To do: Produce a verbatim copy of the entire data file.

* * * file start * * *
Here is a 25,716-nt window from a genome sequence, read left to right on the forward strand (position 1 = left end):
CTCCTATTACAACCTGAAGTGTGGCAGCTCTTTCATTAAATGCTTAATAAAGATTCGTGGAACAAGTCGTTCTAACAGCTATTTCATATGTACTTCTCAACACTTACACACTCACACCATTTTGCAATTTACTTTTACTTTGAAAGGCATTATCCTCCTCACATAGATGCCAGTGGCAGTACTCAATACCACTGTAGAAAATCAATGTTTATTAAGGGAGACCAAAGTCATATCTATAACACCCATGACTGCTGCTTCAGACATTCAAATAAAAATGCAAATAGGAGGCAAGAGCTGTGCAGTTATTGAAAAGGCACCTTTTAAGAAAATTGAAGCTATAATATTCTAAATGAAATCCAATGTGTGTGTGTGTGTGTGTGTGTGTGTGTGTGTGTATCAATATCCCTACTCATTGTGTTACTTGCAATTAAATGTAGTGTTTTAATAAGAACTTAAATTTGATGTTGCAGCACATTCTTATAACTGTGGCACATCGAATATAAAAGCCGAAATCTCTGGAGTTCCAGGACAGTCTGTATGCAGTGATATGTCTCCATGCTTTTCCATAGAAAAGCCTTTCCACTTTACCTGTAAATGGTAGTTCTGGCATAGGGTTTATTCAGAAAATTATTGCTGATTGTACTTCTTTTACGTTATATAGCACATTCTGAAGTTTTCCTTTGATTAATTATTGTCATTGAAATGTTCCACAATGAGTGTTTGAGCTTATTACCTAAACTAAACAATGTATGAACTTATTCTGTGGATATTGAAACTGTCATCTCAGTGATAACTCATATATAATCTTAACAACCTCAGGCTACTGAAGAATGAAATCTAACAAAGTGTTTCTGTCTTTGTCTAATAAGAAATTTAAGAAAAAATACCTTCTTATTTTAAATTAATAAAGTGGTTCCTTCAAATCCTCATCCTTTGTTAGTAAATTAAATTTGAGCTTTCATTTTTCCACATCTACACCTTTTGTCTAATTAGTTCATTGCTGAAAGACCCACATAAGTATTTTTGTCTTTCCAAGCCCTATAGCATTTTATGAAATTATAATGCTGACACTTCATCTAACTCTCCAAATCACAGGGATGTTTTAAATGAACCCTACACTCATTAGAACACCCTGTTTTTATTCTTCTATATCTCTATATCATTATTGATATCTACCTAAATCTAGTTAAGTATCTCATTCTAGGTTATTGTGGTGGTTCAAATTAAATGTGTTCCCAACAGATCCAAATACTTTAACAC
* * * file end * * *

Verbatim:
Here is a 25,716-nt window from a genome sequence, read left to right on the forward strand (position 1 = left end):
CTCCTATTACAACCTGAAGTGTGGCAGCTCTTTCATTAAATGCTTAATAAAGATTCGTGGAACAAGTCGTTCTAACAGCTATTTCATATGTACTTCTCAACACTTACACACTCACACCATTTTGCAATTTACTTTTACTTTGAAAGGCATTATCCTCCTCACATAGATGCCAGTGGCAGTACTCAATACCACTGTAGAAAATCAATGTTTATTAAGGGAGACCAAAGTCATATCTATAACACCCATGACTGCTGCTTCAGACATTCAAATAAAAATGCAAATAGGAGGCAAGAGCTGTGCAGTTATTGAAAAGGCACCTTTTAAGAAAATTGAAGCTATAATATTCTAAATGAAATCCAATGTGTGTGTGTGTGTGTGTGTGTGTGTGTGTGTGTATCAATATCCCTACTCATTGTGTTACTTGCAATTAAATGTAGTGTTTTAATAAGAACTTAAATTTGATGTTGCAGCACATTCTTATAACTGTGGCACATCGAATATAAAAGCCGAAATCTCTGGAGTTCCAGGACAGTCTGTATGCAGTGATATGTCTCCATGCTTTTCCATAGAAAAGCCTTTCCACTTTACCTGTAAATGGTAGTTCTGGCATAGGGTTTATTCAGAAAATTATTGCTGATTGTACTTCTTTTACGTTATATAGCACATTCTGAAGTTTTCCTTTGATTAATTATTGTCATTGAAATGTTCCACAATGAGTGTTTGAGCTTATTACCTAAACTAAACAATGTATGAACTTATTCTGTGGATATTGAAACTGTCATCTCAGTGATAACTCATATATAATCTTAACAACCTCAGGCTACTGAAGAATGAAATCTAACAAAGTGTTTCTGTCTTTGTCTAATAAGAAATTTAAGAAAAAATACCTTCTTATTTTAAATTAATAAAGTGGTTCCTTCAAATCCTCATCCTTTGTTAGTAAATTAAATTTGAGCTTTCATTTTTCCACATCTACACCTTTTGTCTAATTAGTTCATTGCTGAAAGACCCACATAAGTATTTTTGTCTTTCCAAGCCCTATAGCATTTTATGAAATTATAATGCTGACACTTCATCTAACTCTCCAAATCACAGGGATGTTTTAAATGAACCCTACACTCATTAGAACACCCTGTTTTTATTCTTCTATATCTCTATATCATTATTGATATCTACCTAAATCTAGTTAAGTATCTCATTCTAGGTTATTGTGGTGGTTCAAATTAAATGTGTTCCCAACAGATCCAAATACTTTAACAC